It’s the first large-scale study of the prevalence and harm of pure cyber crime within Australia, and its findings reveal an issue as widespread as it is insidious.
The study polled approximately 12,000 Australians, with 14 per cent reporting that they had experienced a disruption to network systems in the past 12 months alone.
It estimated that roughly 2.8 million Australians had been impacted by this type of attack within the past year, and nearly 6.7 million Australian adults could have been victims at any time in the past.
In 2019, a report from the Australian Institute of Criminology (AIC) found that the Australian economy suffered an annual hit of approximately $3.5 billion due to pure cyber crime. That comprised $1.4 billion spent on prevention costs, $1.9 billion in losses to victims, and $597 million spent dealing with the fallout by individuals.
Victims are rarely able to recover financial losses resulting from cyber crime.
Pure cyber crime is defined as activities that include hacking, spreading viruses and other malware, and attacks that shut down a machine or network.
In contrast, cyber-enabled crimes are traditional crimes that are facilitated or expanded by the use of computers and computer networks. Cyber-enabled identity theft, for example, falls into this category, and is estimated to cost Australians more than $3 billion per year.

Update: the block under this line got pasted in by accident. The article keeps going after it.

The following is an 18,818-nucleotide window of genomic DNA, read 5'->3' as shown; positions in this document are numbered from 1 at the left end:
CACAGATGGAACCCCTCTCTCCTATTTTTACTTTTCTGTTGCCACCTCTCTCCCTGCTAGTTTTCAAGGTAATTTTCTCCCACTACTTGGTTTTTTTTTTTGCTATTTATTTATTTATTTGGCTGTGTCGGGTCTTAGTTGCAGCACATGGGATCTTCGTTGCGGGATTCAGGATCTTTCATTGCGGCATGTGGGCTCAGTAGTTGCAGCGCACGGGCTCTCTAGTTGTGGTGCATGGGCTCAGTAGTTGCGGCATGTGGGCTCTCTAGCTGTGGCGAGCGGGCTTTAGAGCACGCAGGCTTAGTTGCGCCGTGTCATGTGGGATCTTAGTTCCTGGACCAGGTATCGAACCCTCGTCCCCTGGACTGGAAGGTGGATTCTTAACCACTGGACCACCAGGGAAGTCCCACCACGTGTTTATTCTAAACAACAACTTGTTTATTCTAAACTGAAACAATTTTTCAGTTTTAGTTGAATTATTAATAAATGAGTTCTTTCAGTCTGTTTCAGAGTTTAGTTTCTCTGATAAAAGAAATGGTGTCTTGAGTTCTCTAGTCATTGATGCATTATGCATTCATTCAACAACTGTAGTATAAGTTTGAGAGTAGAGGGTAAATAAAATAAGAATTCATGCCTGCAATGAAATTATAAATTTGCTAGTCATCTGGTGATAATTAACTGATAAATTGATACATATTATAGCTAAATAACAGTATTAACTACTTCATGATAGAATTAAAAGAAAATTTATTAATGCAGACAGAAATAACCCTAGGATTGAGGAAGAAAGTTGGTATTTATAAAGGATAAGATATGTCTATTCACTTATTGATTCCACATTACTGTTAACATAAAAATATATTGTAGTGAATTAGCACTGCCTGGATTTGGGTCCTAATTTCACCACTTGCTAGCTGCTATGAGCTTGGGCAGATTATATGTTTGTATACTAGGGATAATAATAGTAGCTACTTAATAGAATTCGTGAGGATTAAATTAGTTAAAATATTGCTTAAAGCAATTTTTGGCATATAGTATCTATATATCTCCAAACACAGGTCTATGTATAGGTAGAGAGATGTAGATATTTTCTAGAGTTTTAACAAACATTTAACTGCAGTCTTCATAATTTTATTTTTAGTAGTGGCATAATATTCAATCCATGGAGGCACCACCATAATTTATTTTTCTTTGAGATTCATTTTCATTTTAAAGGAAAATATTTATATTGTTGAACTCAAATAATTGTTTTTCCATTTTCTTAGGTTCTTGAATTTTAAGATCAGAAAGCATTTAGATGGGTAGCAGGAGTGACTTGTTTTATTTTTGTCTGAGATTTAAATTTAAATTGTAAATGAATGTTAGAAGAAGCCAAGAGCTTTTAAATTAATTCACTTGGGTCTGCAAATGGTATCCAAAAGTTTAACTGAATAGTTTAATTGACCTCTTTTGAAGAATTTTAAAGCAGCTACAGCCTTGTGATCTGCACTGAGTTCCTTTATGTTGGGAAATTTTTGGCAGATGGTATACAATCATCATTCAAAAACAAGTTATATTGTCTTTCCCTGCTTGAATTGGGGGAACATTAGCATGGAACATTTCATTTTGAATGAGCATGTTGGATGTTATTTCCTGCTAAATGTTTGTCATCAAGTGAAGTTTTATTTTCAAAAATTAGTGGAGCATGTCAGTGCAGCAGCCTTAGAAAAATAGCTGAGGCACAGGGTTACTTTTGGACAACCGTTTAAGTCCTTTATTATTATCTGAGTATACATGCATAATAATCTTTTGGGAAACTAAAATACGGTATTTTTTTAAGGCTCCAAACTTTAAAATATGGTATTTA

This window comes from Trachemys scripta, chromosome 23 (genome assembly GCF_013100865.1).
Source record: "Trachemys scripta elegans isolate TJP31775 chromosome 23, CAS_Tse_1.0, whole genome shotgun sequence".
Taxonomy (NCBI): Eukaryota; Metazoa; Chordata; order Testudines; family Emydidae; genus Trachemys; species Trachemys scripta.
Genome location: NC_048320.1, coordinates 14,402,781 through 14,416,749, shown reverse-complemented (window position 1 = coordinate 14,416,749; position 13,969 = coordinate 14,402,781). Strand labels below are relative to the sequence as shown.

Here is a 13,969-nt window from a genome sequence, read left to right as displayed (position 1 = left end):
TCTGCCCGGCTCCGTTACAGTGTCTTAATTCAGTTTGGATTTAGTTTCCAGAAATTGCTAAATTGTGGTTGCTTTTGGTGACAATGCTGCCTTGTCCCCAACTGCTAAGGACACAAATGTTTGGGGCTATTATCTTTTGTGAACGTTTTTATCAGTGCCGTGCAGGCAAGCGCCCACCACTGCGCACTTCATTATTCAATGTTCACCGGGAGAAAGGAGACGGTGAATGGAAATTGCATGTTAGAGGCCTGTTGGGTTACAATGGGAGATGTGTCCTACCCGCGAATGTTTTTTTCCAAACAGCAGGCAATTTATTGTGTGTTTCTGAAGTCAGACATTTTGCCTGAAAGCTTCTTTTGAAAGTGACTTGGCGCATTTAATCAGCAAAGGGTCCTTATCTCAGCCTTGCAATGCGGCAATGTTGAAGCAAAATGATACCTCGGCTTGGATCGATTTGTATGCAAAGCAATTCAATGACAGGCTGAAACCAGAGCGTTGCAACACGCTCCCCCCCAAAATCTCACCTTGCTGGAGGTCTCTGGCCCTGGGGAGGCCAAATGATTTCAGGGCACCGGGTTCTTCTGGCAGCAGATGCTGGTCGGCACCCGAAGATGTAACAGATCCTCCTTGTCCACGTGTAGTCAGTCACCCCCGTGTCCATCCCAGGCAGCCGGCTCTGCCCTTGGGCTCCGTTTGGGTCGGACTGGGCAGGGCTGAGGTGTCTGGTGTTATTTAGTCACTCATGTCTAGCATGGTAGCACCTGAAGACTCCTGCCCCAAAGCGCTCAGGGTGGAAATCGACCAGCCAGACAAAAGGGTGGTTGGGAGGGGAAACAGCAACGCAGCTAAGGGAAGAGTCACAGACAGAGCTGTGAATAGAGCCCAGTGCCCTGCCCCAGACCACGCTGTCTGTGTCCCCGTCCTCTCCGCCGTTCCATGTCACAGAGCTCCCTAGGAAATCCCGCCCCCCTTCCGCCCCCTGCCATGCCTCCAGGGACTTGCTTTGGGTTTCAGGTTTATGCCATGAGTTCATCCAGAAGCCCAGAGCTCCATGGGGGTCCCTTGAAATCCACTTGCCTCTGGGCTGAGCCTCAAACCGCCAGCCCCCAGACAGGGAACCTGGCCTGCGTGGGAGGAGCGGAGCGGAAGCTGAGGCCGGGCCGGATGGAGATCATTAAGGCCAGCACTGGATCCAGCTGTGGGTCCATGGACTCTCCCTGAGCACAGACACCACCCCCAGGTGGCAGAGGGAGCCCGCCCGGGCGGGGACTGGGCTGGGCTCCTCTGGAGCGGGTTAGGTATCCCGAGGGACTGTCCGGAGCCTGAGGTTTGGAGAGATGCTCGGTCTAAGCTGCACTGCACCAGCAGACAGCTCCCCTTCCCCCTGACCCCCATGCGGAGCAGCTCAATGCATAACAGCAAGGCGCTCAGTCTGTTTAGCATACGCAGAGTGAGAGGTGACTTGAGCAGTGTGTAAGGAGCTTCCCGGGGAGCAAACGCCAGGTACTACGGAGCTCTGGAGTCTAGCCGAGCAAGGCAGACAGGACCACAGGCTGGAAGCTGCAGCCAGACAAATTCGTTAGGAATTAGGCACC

“Pure cyber crime is a highly profitable criminal activity and results in substantial financial losses to Australians,” Flinders University's Professor Russell Smith said.
“On current information, as cyber criminals become more sophisticated, it’s clear the need for additional expenditure on prevention will need to increase.
“Equally, it is imperative that the financial harms associated with cyber crime are assessed so that resources for prevention and response activities can be targeted most effectively, and a baseline can be developed against which to measure the impact of future policy responses.”
Earlier in the year, Mr Smith authored a report examining the impact of COVID-19 on cyber crime, finding that the pandemic had spurred a growth in these criminal operations owing to the change in public health measures taken in response to the pandemic, the current state of technologies, and the activities of law enforcement and regulatory guardians during a time of emergency.
Coen Teunissen, lead author of the new AIC publication, also issued a warning to Australians in light of the figures this survey uncovered.
“Cyber crime is a growing, borderless and continually evolving body of crimes which can threaten individuals, businesses, government and national security,” Mr Teunissen said.
The report from AIC and Flinders University qualified its estimates as “conservative”, owing to the fact that many victims were unable to report how much they had lost or how much they had spent dealing with the consequences of cyber crime.